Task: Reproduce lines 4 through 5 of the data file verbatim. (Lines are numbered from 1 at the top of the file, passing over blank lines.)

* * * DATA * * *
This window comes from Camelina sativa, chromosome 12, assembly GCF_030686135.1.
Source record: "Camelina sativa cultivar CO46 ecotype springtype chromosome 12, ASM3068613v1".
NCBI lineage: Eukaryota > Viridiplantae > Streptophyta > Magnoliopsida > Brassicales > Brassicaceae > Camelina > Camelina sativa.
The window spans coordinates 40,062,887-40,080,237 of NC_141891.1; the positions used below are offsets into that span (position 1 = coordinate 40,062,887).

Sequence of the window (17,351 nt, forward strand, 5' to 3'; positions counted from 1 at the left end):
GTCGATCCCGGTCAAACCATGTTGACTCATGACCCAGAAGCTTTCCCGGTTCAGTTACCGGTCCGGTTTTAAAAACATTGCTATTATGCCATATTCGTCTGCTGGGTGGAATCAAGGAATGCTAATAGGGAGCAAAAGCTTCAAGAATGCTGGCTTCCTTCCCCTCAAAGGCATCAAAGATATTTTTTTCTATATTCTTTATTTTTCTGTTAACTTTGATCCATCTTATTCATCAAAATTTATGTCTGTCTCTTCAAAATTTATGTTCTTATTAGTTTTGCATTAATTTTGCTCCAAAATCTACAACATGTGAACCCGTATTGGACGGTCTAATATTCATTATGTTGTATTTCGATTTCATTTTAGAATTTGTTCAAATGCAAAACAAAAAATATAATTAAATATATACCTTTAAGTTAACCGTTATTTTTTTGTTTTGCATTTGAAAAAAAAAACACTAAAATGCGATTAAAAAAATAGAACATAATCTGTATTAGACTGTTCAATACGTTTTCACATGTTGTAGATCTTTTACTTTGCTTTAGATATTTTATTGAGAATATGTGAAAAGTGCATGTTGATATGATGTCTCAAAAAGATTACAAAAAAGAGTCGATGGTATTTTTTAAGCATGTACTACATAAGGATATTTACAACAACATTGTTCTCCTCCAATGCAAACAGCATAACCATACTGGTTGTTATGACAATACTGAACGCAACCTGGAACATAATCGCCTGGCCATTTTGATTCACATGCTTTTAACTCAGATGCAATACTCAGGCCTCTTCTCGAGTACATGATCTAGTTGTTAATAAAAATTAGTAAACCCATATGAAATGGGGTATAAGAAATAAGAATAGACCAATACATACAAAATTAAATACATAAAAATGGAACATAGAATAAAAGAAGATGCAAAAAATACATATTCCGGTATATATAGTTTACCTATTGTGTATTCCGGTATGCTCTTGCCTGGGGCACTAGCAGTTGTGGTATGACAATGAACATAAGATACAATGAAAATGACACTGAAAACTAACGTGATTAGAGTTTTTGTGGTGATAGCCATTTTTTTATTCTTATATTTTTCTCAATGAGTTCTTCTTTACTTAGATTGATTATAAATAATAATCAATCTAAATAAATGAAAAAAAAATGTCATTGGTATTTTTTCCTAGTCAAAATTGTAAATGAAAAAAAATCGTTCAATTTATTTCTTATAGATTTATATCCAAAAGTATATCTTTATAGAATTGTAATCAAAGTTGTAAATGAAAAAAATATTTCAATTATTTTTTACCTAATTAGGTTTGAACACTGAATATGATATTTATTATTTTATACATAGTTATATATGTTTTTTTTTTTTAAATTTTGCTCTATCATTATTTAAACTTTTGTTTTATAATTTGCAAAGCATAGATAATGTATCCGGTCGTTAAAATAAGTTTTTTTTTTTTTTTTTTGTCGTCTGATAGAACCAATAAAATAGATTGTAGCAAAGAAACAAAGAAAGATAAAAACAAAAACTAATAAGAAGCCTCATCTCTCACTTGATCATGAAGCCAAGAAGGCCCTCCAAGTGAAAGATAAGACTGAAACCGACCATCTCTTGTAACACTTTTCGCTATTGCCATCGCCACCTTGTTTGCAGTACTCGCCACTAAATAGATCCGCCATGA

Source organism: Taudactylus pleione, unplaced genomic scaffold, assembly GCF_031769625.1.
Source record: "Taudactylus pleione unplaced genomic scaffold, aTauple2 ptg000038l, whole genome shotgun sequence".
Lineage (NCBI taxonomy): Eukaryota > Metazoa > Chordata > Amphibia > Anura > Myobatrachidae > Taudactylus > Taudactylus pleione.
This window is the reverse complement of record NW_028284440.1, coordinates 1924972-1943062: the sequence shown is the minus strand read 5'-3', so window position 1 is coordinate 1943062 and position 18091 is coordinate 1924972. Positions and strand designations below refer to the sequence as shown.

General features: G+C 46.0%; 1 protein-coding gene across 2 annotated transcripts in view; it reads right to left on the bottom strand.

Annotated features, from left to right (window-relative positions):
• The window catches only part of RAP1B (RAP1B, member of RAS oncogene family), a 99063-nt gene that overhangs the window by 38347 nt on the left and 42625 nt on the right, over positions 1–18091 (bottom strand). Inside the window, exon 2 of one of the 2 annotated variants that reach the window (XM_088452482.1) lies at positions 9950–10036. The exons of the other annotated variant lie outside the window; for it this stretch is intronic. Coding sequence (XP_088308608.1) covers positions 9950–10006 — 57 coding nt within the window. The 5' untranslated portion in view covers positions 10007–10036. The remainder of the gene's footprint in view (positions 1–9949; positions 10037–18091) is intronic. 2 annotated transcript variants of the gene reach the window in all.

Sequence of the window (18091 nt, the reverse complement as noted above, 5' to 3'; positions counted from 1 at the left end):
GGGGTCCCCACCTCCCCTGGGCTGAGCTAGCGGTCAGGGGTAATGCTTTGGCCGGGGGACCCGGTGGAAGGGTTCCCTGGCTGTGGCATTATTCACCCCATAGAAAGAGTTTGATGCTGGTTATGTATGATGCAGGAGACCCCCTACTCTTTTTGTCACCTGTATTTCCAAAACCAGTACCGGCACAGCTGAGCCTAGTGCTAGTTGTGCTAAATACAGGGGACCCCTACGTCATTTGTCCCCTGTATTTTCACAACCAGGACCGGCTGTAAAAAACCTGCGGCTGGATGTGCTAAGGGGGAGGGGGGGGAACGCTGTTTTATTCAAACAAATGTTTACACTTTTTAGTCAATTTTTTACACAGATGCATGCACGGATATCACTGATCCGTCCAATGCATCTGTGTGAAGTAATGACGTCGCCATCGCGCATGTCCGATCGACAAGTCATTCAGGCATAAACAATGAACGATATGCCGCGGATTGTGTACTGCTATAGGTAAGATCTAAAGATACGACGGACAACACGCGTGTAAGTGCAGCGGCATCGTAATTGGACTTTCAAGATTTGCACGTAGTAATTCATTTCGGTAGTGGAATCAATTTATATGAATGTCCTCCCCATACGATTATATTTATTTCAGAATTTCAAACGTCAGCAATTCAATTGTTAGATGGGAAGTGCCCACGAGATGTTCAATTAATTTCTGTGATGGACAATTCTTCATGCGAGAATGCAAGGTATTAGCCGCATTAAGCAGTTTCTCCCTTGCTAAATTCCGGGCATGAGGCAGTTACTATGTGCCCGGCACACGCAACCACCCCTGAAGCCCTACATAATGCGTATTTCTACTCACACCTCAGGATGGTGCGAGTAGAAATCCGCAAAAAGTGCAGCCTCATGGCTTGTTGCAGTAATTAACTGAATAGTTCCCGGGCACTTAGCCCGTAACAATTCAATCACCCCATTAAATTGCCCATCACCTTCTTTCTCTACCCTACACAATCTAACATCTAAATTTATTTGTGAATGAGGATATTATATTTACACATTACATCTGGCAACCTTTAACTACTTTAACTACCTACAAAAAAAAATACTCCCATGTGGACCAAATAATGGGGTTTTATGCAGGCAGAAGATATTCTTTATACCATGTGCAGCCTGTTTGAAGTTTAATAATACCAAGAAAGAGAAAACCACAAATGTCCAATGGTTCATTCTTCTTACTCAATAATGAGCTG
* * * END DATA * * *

The window spans coordinates 40,062,887-40,080,237 of NC_141891.1; the positions used below are offsets into that span (position 1 = coordinate 40,062,887).

Sequence of the window (17,351 nt, forward strand, 5' to 3'; positions counted from 1 at the left end):